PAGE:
The two-hour opening ceremony on Nov. 18 was attended by approximately 125 dignitaries, entrepreneurs, and researchers.
"This will be a wonderful opportunity for collaborative technical efforts to enhance border security," said Sandia National Laboratories vice president Gerry Yonas, who was the first to envision a border laboratory and who led the fight for its existence. "This is a perfect opportunity to follow up on work with Canada and Mexico to foster a continental approach in dealing with terrorism."
The BNSL - a collaboration initiated and championed by Sandia's Advanced Concept Group - is financially supported by the United States, Mexico, and the State of New Mexico. Sandia is a National Nuclear Security Administration laboratory.
The general purpose of the fledgling enterprise is to change the U.S.-Mexican border from a political trouble spot to a necklace of research centers stretching from the Gulf Coast to the Pacific. Success would be defined by the number of research ideas its personnel could morph into functioning, profit-making companies, with better paying jobs on both sides of the border the hoped-for result.
Border security is an obvious possible project. Other projects of current interest include environmental and water technologies, advanced materials for petroleum processing, and microelectromechanical systems (MEMS).
The U.S. Economic Development Administration of the Dept. of Commerce and Mexico's CONACyT [Mexican National Council of Science and Technology, a cabinet-level group that reports directly to President Vicente Fox] contributed initial funding of $400,000 each, and the State of New Mexico's Economic Development Department, $100,000. Ten states on both sides of the border have expressed interest in taking part in the project, as have U.S. and Mexican national laboratories, research universities and centers, and businesses.
Secretary of New Mexico's Economic Development Dept. Rick Homans said, "Today takes us from a concept on paper to a project housed in a building - a huge step forward."
A spokesperson for the Mexican National Council of Science and Technology (CONACyT) said in Spanish that "people around the world are interested in copying this model; even though we have only just started, it is a dream shared. It's like we are on the field in a stadium and they are looking at us from many parts of the stadium, from many parts of the world. We hope this will change the way borders are looked at."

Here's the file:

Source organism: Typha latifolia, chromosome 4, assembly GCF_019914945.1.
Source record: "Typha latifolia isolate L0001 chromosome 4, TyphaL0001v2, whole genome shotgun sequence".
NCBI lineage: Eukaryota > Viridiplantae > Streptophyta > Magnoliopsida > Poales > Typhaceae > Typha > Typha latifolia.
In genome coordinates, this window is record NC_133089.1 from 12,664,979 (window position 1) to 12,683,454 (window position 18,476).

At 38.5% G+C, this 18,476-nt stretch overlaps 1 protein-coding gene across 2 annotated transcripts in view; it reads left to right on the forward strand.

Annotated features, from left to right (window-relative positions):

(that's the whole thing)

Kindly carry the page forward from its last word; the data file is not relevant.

The BNSL was envisioned initially as occupying a large building - "a shining laboratory on a hill," or at least, on the border - in which Mexican and U.S. researchers would work on the knotty problems that might one day cause enmity between neighbors. Solutions would include better border crossing sensors and arrangements, more efficient use of water, research into areas of joint interest like crop development in arid regions, and a central location where Mexican and U.S. researchers could share cultures.
This has evolved into a vision of a main lab in Santa Teresa, says Yonas, and a subsidiary string of small research centers that the BNSL would help fund. These would provide training and cross-border legal and patent expertise, as well as some laboratory space, and bring together researchers in government, universities, and private industry to create marketable goods that will bring to life and make more secure the somewhat desolate border region.
In both versions, the BNSL is expected to provide business planning, mentoring, incubation, marketing techniques, and aid in morphing technological ideas into developed products
"We envision ourselves as an engine of research excellence for sustained economic development [east and west along] the US-Mexico border," said BNSL president Paul Maxwell.
Yonas, who spoke briefly, described himself as "a card-carrying physicist and dreamer" and compared the BNSL's task to that of sherpas who accompany tourist mountain climbers to the top of Mt. Everest over and over without recognition.
"The BNSL's activities will require steady, careful, sherpa mountain climbing," he said.
Sandia is a multiprogram laboratory operated by Sandia Corporation, a Lockheed Martin company, for the U.S. Department of Energy's National Nuclear Security Administration. With main facilities in Albuquerque, N.M., and Livermore, Calif., Sandia has major R&D responsibilities in national security, energy and environmental technologies, and economic competitiveness.
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